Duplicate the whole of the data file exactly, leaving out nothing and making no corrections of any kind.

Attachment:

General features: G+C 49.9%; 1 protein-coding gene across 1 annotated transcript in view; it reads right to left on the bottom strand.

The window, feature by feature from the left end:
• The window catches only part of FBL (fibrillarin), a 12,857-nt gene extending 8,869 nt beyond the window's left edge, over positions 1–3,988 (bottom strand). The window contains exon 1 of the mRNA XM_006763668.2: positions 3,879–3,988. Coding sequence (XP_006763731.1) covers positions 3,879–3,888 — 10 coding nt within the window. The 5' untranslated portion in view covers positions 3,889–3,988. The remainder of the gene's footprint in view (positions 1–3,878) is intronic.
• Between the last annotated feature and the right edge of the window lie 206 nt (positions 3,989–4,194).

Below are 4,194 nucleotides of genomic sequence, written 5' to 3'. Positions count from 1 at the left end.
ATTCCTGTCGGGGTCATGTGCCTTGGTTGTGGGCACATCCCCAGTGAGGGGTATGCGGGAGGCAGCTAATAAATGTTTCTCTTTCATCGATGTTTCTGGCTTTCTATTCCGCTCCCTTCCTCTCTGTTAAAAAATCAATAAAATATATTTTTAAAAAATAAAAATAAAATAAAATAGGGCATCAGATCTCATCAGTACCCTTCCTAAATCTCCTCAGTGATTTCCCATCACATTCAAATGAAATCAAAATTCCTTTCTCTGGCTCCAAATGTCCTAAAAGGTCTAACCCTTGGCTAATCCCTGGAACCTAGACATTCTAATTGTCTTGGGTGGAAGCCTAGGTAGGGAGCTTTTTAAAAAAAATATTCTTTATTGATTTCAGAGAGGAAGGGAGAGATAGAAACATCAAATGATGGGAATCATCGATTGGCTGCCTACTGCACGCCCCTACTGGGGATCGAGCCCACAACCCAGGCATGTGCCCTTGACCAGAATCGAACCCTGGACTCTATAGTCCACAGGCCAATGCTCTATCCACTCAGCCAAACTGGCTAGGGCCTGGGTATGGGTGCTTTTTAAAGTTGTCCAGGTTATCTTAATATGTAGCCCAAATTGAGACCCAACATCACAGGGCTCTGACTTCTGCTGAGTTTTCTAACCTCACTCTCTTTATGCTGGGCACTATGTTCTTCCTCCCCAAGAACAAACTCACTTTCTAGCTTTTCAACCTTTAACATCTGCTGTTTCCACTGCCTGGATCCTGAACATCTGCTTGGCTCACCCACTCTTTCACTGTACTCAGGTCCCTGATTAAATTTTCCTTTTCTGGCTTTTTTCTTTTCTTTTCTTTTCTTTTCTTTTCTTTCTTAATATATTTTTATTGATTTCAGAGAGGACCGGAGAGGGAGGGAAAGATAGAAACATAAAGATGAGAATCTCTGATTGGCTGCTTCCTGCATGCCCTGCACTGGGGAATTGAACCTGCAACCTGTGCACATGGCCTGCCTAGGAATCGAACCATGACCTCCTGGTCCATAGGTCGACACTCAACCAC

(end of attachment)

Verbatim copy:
General features: G+C 49.9%; 1 protein-coding gene across 1 annotated transcript in view; it reads right to left on the bottom strand.

The window, feature by feature from the left end:
• The window catches only part of FBL (fibrillarin), a 12,857-nt gene extending 8,869 nt beyond the window's left edge, over positions 1–3,988 (bottom strand). The window contains exon 1 of the mRNA XM_006763668.2: positions 3,879–3,988. Coding sequence (XP_006763731.1) covers positions 3,879–3,888 — 10 coding nt within the window. The 5' untranslated portion in view covers positions 3,889–3,988. The remainder of the gene's footprint in view (positions 1–3,878) is intronic.
• Between the last annotated feature and the right edge of the window lie 206 nt (positions 3,989–4,194).

Below are 4,194 nucleotides of genomic sequence, written 5' to 3'. Positions count from 1 at the left end.
ATTCCTGTCGGGGTCATGTGCCTTGGTTGTGGGCACATCCCCAGTGAGGGGTATGCGGGAGGCAGCTAATAAATGTTTCTCTTTCATCGATGTTTCTGGCTTTCTATTCCGCTCCCTTCCTCTCTGTTAAAAAATCAATAAAATATATTTTTAAAAAATAAAAATAAAATAAAATAGGGCATCAGATCTCATCAGTACCCTTCCTAAATCTCCTCAGTGATTTCCCATCACATTCAAATGAAATCAAAATTCCTTTCTCTGGCTCCAAATGTCCTAAAAGGTCTAACCCTTGGCTAATCCCTGGAACCTAGACATTCTAATTGTCTTGGGTGGAAGCCTAGGTAGGGAGCTTTTTAAAAAAAATATTCTTTATTGATTTCAGAGAGGAAGGGAGAGATAGAAACATCAAATGATGGGAATCATCGATTGGCTGCCTACTGCACGCCCCTACTGGGGATCGAGCCCACAACCCAGGCATGTGCCCTTGACCAGAATCGAACCCTGGACTCTATAGTCCACAGGCCAATGCTCTATCCACTCAGCCAAACTGGCTAGGGCCTGGGTATGGGTGCTTTTTAAAGTTGTCCAGGTTATCTTAATATGTAGCCCAAATTGAGACCCAACATCACAGGGCTCTGACTTCTGCTGAGTTTTCTAACCTCACTCTCTTTATGCTGGGCACTATGTTCTTCCTCCCCAAGAACAAACTCACTTTCTAGCTTTTCAACCTTTAACATCTGCTGTTTCCACTGCCTGGATCCTGAACATCTGCTTGGCTCACCCACTCTTTCACTGTACTCAGGTCCCTGATTAAATTTTCCTTTTCTGGCTTTTTTCTTTTCTTTTCTTTTCTTTTCTTTTCTTTCTTAATATATTTTTATTGATTTCAGAGAGGACCGGAGAGGGAGGGAAAGATAGAAACATAAAGATGAGAATCTCTGATTGGCTGCTTCCTGCATGCCCTGCACTGGGGAATTGAACCTGCAACCTGTGCACATGGCCTGCCTAGGAATCGAACCATGACCTCCTGGTCCATAGGTCGACACTCAACCAC